Even the postgraduate degrees we run are not well done. What we have are doctoral fellows with no attendance at conferences. What we have are postdoctoral fellows with no attendance at workshops. They simply can’t afford the bills and there are no travel grants; there are no indigenous scholarships to cater for them.
Yet I hear Nnamdi cry of Biafra. A Biafra built on the oil in the Niger Delta. I hear Ayo shout about Oduduwa republic. I hear Adamu threaten war against the Igbo.
And I wonder if Governor Abiola Ajimobi - whose celebration of ‘koseleri’ (it’s the first of its kind) has been more of a celebration of his feat as the first governor to serve two terms in Oyo State, than a celebration of achievement, is from the North.
I wonder if the governors, the senators, and other political leaders representing each state are not indigenous to them. I wonder if poverty - which the National Bureau of Statistics reports to be with 67% of Nigerians, has an ethnic group, or whether it belongs to a certain religion. Yet we allow the political elite polarise us across these lines.
Power truly resides with the people. But that’s if they will take it. If the masses could resist a coup in Turkey, then we can certainly demand responsible leadership from our leaders. But we need to first identify who the enemy is.
The enemy is not the Hausa/Fulani, the Igbo, or the Yoruba. The enemy is neither Muslim nor Christian; our greedy political leaders are the enemies. They are usually of our ethnic stock and they don’t wish us well. They seek our common destruction and they enrich themselves at our detriment.
Nigeria has the resources to ensure no child will die from malaria. We have the resources to ensure no child will die from diarrhoea. We have the resources to reduce maternal mortality. We have the resources to give the populace good education. We have the resources to provide good jobs for our youth. We have the resources to pay our work force. We have the resources to ensure workers retire from civil service in dignity. But our greedy leaders will not let things work.
We need to fight back, we need to resist them, we need to shame them. I do not advocate violence, as violence erodes peace. But we need to start holding them accountable; we need to start speaking truth to power.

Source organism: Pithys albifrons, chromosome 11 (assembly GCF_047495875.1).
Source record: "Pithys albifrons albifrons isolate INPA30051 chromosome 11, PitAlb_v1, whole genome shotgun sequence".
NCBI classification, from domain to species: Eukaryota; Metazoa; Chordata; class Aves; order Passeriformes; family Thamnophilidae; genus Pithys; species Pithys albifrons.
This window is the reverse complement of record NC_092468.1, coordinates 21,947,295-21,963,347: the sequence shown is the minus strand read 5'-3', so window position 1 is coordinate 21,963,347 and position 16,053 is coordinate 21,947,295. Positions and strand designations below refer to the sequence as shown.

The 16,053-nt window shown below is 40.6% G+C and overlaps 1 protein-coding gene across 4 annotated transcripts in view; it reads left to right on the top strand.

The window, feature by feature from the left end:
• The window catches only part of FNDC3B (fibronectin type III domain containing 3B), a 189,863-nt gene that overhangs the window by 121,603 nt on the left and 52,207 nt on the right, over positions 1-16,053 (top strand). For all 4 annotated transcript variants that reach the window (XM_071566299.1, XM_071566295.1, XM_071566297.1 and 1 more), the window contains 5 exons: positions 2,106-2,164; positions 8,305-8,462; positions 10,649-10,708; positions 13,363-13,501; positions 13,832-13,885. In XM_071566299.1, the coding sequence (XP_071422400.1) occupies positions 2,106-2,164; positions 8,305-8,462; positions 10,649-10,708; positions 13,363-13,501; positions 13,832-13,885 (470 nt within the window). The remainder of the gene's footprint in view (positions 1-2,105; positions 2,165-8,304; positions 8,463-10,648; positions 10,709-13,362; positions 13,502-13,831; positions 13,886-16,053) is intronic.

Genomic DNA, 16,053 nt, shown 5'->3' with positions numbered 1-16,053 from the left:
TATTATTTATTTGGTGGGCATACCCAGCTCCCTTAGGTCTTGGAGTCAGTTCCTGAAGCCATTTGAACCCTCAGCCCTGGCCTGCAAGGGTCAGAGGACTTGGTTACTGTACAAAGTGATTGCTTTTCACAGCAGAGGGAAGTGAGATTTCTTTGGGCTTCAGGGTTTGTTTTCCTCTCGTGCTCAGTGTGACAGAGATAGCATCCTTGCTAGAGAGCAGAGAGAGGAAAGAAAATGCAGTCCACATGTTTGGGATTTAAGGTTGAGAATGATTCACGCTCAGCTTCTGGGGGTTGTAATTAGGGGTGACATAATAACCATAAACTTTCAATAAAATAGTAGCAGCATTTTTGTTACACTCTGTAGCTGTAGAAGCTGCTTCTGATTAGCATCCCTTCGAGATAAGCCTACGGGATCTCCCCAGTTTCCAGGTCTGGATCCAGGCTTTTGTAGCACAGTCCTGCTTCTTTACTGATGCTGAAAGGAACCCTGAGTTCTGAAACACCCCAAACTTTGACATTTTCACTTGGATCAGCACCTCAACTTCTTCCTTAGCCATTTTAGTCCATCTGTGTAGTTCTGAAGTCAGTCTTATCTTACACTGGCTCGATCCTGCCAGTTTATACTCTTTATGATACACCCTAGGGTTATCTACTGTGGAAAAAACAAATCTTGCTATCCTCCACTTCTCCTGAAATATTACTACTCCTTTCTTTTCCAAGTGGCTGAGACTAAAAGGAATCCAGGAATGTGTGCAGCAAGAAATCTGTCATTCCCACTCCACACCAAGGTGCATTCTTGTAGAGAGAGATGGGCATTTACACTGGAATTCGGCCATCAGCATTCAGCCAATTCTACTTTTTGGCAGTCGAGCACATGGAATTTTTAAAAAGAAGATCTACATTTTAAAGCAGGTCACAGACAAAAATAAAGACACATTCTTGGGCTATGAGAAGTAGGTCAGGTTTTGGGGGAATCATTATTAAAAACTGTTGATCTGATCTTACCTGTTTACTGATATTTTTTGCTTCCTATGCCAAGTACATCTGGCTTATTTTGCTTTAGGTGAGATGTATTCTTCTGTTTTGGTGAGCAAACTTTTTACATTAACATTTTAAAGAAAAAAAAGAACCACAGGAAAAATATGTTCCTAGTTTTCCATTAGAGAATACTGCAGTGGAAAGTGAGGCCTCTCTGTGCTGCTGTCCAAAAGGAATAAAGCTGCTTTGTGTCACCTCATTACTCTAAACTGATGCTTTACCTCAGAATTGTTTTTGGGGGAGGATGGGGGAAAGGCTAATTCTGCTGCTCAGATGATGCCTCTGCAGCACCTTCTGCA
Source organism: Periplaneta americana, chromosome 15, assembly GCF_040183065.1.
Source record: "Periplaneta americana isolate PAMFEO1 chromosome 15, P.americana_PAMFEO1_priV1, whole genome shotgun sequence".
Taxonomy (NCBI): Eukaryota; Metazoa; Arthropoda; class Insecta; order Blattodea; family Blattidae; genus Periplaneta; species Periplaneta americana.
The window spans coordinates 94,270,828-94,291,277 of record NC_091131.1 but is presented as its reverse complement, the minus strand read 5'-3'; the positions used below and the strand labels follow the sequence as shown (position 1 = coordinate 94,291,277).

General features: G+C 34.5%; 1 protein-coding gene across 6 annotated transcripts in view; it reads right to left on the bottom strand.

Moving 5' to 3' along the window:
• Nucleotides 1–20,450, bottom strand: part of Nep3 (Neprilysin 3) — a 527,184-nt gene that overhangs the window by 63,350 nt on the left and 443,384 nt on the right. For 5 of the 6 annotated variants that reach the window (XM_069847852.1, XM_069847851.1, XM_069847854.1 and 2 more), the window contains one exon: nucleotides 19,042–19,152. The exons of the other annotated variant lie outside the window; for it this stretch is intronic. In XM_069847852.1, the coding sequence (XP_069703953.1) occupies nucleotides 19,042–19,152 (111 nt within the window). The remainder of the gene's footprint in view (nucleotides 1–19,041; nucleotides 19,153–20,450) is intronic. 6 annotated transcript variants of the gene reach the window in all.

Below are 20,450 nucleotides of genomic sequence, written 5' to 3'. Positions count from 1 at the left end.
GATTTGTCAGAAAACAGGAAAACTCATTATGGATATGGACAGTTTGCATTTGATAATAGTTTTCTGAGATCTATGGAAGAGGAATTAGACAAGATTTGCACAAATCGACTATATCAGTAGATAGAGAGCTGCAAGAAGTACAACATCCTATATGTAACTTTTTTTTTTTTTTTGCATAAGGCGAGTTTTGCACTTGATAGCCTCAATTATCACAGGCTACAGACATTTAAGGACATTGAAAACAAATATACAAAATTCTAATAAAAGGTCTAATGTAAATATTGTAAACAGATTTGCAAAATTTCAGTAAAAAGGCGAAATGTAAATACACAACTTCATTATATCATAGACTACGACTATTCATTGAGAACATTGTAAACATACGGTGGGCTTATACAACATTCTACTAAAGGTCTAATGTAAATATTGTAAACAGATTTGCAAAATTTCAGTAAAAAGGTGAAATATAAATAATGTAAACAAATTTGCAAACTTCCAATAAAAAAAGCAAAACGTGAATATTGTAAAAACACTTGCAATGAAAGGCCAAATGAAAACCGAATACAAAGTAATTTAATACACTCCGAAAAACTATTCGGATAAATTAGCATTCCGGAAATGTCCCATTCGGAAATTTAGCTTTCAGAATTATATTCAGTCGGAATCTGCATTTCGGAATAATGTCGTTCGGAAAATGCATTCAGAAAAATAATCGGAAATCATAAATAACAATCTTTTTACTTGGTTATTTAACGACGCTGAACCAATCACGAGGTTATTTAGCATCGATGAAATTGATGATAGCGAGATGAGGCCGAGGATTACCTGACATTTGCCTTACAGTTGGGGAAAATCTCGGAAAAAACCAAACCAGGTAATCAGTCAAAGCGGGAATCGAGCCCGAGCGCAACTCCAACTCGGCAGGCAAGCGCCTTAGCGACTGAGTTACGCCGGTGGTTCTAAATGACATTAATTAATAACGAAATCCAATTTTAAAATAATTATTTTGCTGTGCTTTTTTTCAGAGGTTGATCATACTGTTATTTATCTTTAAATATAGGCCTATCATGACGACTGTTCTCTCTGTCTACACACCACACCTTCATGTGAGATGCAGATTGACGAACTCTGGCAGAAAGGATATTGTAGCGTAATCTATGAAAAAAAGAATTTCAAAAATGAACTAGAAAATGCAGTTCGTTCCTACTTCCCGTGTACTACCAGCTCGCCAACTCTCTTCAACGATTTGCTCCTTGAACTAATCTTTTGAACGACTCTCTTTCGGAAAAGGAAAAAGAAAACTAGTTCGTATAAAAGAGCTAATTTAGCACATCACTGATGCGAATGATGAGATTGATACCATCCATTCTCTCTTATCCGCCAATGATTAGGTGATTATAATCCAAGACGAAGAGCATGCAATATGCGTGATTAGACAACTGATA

Let them know they can’t underperform in office and come home to meet peace. Let them know they can’t steal in office, and still enjoy your support and patronage. Let them know you will ask questions. Don’t sell your voice, don’t sell your votes for brown envelopes that will only last the night.
There won’t be equitable distribution of resources, if we keep romancing selfish individuals who think only of themselves in our circles. There won’t be equitable distribution of resources, if we keep inviting these politicians to our events and if we keep decorating them with awards, in exchange for brown envelopes.
There won’t be equitable distribution of resources if students cannot hold vice chancellors of their universities - the closest public official they will probably ever get close to, accountable because they think only of themselves, and they are all too eager to graduate. As if there is a place to graduate to. Everyone thinks his case will be different. Those in front thought the same.
Ultimately, it is up to us. Whether inequality will be bridged wherever it is sighted or whether the old order will persist. It is ultimately up to us.
Adeyoose schools at the University of Ibadan, he can be reached via firstname.lastname@example.org.